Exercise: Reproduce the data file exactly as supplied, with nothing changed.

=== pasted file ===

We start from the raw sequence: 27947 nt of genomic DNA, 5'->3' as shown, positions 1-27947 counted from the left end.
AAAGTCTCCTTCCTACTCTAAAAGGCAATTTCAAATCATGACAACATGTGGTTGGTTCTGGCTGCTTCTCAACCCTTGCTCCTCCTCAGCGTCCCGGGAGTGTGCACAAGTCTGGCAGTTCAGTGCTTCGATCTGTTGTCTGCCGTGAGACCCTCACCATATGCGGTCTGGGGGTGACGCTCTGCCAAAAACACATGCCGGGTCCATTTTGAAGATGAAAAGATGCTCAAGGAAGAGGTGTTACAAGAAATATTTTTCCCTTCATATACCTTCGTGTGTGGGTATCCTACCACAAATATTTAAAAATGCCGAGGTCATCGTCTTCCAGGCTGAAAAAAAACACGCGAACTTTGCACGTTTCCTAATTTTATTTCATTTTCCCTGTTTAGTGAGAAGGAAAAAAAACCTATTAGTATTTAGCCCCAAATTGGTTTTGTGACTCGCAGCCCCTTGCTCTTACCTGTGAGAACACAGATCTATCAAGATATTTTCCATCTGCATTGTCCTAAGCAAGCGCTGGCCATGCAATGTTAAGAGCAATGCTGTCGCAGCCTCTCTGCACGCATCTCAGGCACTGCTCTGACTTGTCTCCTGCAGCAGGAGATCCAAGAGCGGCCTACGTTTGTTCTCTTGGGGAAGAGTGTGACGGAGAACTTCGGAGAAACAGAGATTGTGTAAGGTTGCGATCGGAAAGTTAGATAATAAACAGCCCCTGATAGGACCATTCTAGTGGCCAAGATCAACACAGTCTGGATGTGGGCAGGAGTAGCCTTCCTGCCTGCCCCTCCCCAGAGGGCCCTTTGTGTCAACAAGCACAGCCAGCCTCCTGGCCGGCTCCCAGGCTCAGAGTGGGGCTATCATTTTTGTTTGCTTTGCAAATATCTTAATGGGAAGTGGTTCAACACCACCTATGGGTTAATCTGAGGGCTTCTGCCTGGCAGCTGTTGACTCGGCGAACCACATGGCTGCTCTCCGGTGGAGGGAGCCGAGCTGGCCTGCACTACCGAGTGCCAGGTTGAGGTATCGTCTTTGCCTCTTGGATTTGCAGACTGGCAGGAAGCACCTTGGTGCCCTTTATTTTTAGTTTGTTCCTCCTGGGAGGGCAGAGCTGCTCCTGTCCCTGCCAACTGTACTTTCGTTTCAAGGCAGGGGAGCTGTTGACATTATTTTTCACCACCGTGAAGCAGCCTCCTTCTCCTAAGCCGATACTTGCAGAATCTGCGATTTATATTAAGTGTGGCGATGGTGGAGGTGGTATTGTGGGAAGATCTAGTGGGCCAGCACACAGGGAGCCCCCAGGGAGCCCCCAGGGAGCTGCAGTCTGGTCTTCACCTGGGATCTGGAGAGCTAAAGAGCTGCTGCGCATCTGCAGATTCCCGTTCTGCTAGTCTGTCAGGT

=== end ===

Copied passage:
We start from the raw sequence: 27947 nt of genomic DNA, 5'->3' as shown, positions 1-27947 counted from the left end.
AAAGTCTCCTTCCTACTCTAAAAGGCAATTTCAAATCATGACAACATGTGGTTGGTTCTGGCTGCTTCTCAACCCTTGCTCCTCCTCAGCGTCCCGGGAGTGTGCACAAGTCTGGCAGTTCAGTGCTTCGATCTGTTGTCTGCCGTGAGACCCTCACCATATGCGGTCTGGGGGTGACGCTCTGCCAAAAACACATGCCGGGTCCATTTTGAAGATGAAAAGATGCTCAAGGAAGAGGTGTTACAAGAAATATTTTTCCCTTCATATACCTTCGTGTGTGGGTATCCTACCACAAATATTTAAAAATGCCGAGGTCATCGTCTTCCAGGCTGAAAAAAAACACGCGAACTTTGCACGTTTCCTAATTTTATTTCATTTTCCCTGTTTAGTGAGAAGGAAAAAAAACCTATTAGTATTTAGCCCCAAATTGGTTTTGTGACTCGCAGCCCCTTGCTCTTACCTGTGAGAACACAGATCTATCAAGATATTTTCCATCTGCATTGTCCTAAGCAAGCGCTGGCCATGCAATGTTAAGAGCAATGCTGTCGCAGCCTCTCTGCACGCATCTCAGGCACTGCTCTGACTTGTCTCCTGCAGCAGGAGATCCAAGAGCGGCCTACGTTTGTTCTCTTGGGGAAGAGTGTGACGGAGAACTTCGGAGAAACAGAGATTGTGTAAGGTTGCGATCGGAAAGTTAGATAATAAACAGCCCCTGATAGGACCATTCTAGTGGCCAAGATCAACACAGTCTGGATGTGGGCAGGAGTAGCCTTCCTGCCTGCCCCTCCCCAGAGGGCCCTTTGTGTCAACAAGCACAGCCAGCCTCCTGGCCGGCTCCCAGGCTCAGAGTGGGGCTATCATTTTTGTTTGCTTTGCAAATATCTTAATGGGAAGTGGTTCAACACCACCTATGGGTTAATCTGAGGGCTTCTGCCTGGCAGCTGTTGACTCGGCGAACCACATGGCTGCTCTCCGGTGGAGGGAGCCGAGCTGGCCTGCACTACCGAGTGCCAGGTTGAGGTATCGTCTTTGCCTCTTGGATTTGCAGACTGGCAGGAAGCACCTTGGTGCCCTTTATTTTTAGTTTGTTCCTCCTGGGAGGGCAGAGCTGCTCCTGTCCCTGCCAACTGTACTTTCGTTTCAAGGCAGGGGAGCTGTTGACATTATTTTTCACCACCGTGAAGCAGCCTCCTTCTCCTAAGCCGATACTTGCAGAATCTGCGATTTATATTAAGTGTGGCGATGGTGGAGGTGGTATTGTGGGAAGATCTAGTGGGCCAGCACACAGGGAGCCCCCAGGGAGCCCCCAGGGAGCTGCAGTCTGGTCTTCACCTGGGATCTGGAGAGCTAAAGAGCTGCTGCGCATCTGCAGATTCCCGTTCTGCTAGTCTGTCAGGT